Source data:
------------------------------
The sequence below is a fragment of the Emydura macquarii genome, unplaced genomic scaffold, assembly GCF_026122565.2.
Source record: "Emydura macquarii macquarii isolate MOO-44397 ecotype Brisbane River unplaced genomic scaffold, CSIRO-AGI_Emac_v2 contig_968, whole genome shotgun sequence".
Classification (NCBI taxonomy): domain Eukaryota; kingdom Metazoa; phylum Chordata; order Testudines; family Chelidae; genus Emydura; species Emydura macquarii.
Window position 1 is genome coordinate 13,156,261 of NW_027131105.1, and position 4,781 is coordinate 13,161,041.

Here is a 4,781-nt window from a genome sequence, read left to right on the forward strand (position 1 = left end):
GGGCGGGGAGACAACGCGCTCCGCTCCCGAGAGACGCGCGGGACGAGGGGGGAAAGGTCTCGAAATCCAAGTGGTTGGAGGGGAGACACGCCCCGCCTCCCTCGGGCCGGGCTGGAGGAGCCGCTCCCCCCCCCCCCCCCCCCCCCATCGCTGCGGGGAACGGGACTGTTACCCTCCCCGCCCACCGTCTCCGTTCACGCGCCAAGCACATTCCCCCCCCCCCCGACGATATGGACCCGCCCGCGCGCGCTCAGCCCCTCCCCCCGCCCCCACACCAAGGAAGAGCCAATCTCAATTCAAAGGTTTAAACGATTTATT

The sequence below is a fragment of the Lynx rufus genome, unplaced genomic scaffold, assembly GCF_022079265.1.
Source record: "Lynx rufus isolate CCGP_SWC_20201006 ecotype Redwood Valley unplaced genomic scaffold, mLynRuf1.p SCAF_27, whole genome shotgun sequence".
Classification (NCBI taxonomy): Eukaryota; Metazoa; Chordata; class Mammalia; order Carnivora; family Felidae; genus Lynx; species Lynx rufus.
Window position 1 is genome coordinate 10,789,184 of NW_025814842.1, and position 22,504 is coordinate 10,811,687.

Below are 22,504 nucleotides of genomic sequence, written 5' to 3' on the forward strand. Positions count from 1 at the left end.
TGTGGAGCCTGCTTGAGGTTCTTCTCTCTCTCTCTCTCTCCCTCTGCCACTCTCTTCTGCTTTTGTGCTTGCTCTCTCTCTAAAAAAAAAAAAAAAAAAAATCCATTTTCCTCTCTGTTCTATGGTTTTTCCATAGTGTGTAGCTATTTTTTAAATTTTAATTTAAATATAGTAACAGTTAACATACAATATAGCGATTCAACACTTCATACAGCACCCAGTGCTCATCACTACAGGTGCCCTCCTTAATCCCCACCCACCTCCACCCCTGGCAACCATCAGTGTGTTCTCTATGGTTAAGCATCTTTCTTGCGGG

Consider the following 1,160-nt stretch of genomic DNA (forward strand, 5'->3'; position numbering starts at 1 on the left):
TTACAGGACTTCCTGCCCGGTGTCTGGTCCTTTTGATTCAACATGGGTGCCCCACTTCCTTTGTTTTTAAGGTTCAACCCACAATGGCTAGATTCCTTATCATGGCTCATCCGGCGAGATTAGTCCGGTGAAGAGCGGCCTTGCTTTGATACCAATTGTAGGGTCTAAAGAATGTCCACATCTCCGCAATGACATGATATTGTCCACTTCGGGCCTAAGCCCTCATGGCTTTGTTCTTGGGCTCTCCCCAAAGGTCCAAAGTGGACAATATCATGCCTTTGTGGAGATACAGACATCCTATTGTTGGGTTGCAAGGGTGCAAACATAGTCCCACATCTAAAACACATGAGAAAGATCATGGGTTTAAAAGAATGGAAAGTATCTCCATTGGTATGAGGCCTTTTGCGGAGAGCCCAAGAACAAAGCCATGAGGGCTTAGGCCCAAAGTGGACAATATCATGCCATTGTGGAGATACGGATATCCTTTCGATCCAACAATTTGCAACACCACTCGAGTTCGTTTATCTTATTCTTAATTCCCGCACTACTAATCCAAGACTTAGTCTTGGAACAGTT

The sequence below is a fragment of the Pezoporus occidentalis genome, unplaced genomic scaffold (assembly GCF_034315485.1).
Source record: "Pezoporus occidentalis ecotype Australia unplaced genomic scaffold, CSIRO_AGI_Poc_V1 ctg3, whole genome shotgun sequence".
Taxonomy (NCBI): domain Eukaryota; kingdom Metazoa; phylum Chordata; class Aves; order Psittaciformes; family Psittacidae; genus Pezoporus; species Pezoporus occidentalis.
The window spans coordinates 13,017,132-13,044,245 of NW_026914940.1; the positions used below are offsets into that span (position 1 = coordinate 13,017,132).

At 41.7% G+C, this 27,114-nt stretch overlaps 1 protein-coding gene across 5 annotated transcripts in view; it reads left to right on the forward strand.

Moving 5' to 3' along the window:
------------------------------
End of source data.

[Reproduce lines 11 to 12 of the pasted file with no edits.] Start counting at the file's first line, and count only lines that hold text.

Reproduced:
Below are 22,504 nucleotides of genomic sequence, written 5' to 3' on the forward strand. Positions count from 1 at the left end.
TGTGGAGCCTGCTTGAGGTTCTTCTCTCTCTCTCTCTCTCCCTCTGCCACTCTCTTCTGCTTTTGTGCTTGCTCTCTCTCTAAAAAAAAAAAAAAAAAAAATCCATTTTCCTCTCTGTTCTATGGTTTTTCCATAGTGTGTAGCTATTTTTTAAATTTTAATTTAAATATAGTAACAGTTAACATACAATATAGCGATTCAACACTTCATACAGCACCCAGTGCTCATCACTACAGGTGCCCTCCTTAATCCCCACCCACCTCCACCCCTGGCAACCATCAGTGTGTTCTCTATGGTTAAGCATCTTTCTTGCGGG